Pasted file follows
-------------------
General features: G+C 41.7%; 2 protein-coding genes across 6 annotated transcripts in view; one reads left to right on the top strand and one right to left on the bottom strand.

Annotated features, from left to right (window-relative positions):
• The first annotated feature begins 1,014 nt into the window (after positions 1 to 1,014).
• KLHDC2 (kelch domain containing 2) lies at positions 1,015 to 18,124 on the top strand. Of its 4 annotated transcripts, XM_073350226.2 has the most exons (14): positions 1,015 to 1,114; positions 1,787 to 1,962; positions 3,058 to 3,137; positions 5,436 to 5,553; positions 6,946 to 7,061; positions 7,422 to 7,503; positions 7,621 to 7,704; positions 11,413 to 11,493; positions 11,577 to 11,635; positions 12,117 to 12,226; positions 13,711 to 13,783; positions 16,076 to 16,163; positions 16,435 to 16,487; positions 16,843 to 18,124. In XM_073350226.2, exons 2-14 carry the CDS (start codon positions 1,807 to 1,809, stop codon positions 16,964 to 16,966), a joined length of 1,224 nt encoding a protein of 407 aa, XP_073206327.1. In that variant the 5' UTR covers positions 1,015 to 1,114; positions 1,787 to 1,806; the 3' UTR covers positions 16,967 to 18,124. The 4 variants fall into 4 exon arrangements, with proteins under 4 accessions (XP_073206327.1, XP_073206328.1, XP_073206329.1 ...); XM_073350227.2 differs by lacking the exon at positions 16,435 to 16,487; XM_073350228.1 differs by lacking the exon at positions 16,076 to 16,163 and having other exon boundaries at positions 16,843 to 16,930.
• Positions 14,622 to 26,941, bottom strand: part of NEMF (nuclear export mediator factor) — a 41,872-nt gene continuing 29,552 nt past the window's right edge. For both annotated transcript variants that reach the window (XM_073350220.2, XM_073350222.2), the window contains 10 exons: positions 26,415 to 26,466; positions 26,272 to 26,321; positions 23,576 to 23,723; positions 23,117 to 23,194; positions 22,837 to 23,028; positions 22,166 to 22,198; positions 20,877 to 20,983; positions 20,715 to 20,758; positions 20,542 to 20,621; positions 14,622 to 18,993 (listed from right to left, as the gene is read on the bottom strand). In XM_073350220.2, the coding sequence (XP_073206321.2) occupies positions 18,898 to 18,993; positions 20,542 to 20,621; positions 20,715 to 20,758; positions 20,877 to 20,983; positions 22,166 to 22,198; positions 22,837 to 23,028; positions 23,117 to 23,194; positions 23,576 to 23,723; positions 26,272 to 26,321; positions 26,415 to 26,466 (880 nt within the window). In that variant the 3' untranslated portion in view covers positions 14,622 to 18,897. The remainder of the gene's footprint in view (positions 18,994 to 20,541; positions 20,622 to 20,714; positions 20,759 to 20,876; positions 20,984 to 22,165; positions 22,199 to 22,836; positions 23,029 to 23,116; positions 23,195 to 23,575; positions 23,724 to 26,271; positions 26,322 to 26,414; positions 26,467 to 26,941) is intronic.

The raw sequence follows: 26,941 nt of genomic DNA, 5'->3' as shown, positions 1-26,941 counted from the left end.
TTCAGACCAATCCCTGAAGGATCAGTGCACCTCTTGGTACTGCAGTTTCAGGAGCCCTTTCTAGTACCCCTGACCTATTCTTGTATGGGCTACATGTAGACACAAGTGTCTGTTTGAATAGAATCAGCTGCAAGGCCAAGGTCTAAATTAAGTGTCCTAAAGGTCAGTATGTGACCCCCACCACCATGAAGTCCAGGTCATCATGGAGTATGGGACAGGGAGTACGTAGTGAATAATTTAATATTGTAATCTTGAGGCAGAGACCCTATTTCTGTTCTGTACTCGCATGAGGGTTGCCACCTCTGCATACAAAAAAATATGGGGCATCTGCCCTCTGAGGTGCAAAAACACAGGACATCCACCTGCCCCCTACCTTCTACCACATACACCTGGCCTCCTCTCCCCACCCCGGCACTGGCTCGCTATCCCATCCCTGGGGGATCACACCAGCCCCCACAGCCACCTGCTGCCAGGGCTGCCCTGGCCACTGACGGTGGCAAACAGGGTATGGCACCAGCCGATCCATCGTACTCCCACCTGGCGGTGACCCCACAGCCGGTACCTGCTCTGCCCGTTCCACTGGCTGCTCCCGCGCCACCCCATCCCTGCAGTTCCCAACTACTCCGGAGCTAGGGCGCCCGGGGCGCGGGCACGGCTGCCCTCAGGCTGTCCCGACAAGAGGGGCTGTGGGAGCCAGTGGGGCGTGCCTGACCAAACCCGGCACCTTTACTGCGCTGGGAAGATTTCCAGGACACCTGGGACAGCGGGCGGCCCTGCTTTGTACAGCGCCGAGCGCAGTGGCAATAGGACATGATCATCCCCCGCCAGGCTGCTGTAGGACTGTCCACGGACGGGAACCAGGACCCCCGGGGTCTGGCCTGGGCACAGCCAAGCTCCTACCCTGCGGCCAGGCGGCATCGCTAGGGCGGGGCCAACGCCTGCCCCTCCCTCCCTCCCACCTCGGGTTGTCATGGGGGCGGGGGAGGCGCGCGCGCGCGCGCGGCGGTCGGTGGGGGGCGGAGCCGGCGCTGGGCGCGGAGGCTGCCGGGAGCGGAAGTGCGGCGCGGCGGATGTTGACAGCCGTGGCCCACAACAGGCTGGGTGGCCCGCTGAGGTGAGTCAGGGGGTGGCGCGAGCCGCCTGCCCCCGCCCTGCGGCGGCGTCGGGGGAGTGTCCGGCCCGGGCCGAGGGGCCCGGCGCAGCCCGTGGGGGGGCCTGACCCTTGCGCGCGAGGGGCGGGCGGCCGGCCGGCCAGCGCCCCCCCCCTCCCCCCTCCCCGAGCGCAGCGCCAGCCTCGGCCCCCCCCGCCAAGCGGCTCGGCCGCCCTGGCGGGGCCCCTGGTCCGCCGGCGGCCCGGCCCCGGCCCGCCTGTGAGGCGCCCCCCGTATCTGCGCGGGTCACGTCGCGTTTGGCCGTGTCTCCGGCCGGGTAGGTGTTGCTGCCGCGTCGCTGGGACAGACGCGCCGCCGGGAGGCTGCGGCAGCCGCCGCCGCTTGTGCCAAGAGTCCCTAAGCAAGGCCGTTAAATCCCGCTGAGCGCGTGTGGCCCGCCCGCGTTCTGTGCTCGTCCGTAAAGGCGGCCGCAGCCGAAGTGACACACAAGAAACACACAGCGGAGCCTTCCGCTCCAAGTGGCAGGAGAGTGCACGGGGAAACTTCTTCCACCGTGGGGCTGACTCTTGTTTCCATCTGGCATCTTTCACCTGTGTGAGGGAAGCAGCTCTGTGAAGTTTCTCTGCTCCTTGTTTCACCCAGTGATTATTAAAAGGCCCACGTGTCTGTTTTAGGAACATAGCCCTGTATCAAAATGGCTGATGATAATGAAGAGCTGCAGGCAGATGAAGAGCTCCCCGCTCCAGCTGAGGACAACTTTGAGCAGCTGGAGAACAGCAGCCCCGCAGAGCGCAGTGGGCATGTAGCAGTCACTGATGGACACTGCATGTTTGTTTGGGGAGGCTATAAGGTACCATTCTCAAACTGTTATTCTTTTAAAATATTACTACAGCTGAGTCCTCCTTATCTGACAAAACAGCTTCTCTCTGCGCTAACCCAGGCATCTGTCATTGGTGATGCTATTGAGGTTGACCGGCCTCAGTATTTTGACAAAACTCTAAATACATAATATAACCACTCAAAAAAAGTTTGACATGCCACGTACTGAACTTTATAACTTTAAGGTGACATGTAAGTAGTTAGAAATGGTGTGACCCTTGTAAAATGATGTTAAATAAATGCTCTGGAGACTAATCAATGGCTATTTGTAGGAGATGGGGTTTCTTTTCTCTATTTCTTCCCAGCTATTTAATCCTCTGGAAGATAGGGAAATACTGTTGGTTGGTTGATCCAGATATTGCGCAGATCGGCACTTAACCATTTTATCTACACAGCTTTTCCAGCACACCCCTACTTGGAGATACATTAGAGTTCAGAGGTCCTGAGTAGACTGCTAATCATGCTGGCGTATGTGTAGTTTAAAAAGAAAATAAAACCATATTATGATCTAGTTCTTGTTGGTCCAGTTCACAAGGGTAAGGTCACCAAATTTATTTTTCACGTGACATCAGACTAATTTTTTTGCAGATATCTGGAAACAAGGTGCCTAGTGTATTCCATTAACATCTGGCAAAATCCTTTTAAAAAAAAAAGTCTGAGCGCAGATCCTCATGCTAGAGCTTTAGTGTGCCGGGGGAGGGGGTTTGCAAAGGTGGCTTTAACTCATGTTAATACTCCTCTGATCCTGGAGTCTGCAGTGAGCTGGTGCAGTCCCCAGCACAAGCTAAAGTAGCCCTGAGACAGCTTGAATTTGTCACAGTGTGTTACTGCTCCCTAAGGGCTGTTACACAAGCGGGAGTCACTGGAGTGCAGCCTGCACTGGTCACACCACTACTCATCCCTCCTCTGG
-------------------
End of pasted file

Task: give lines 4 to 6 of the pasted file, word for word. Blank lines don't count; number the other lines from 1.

• KLHDC2 (kelch domain containing 2) lies at positions 1,015 to 18,124 on the top strand. Of its 4 annotated transcripts, XM_073350226.2 has the most exons (14): positions 1,015 to 1,114; positions 1,787 to 1,962; positions 3,058 to 3,137; positions 5,436 to 5,553; positions 6,946 to 7,061; positions 7,422 to 7,503; positions 7,621 to 7,704; positions 11,413 to 11,493; positions 11,577 to 11,635; positions 12,117 to 12,226; positions 13,711 to 13,783; positions 16,076 to 16,163; positions 16,435 to 16,487; positions 16,843 to 18,124. In XM_073350226.2, exons 2-14 carry the CDS (start codon positions 1,807 to 1,809, stop codon positions 16,964 to 16,966), a joined length of 1,224 nt encoding a protein of 407 aa, XP_073206327.1. In that variant the 5' UTR covers positions 1,015 to 1,114; positions 1,787 to 1,806; the 3' UTR covers positions 16,967 to 18,124. The 4 variants fall into 4 exon arrangements, with proteins under 4 accessions (XP_073206327.1, XP_073206328.1, XP_073206329.1 ...); XM_073350227.2 differs by lacking the exon at positions 16,435 to 16,487; XM_073350228.1 differs by lacking the exon at positions 16,076 to 16,163 and having other exon boundaries at positions 16,843 to 16,930.
• Positions 14,622 to 26,941, bottom strand: part of NEMF (nuclear export mediator factor) — a 41,872-nt gene continuing 29,552 nt past the window's right edge. For both annotated transcript variants that reach the window (XM_073350220.2, XM_073350222.2), the window contains 10 exons: positions 26,415 to 26,466; positions 26,272 to 26,321; positions 23,576 to 23,723; positions 23,117 to 23,194; positions 22,837 to 23,028; positions 22,166 to 22,198; positions 20,877 to 20,983; positions 20,715 to 20,758; positions 20,542 to 20,621; positions 14,622 to 18,993 (listed from right to left, as the gene is read on the bottom strand). In XM_073350220.2, the coding sequence (XP_073206321.2) occupies positions 18,898 to 18,993; positions 20,542 to 20,621; positions 20,715 to 20,758; positions 20,877 to 20,983; positions 22,166 to 22,198; positions 22,837 to 23,028; positions 23,117 to 23,194; positions 23,576 to 23,723; positions 26,272 to 26,321; positions 26,415 to 26,466 (880 nt within the window). In that variant the 3' untranslated portion in view covers positions 14,622 to 18,897. The remainder of the gene's footprint in view (positions 18,994 to 20,541; positions 20,622 to 20,714; positions 20,759 to 20,876; positions 20,984 to 22,165; positions 22,199 to 22,836; positions 23,029 to 23,116; positions 23,195 to 23,575; positions 23,724 to 26,271; positions 26,322 to 26,414; positions 26,467 to 26,941) is intronic.

The raw sequence follows: 26,941 nt of genomic DNA, 5'->3' as shown, positions 1-26,941 counted from the left end.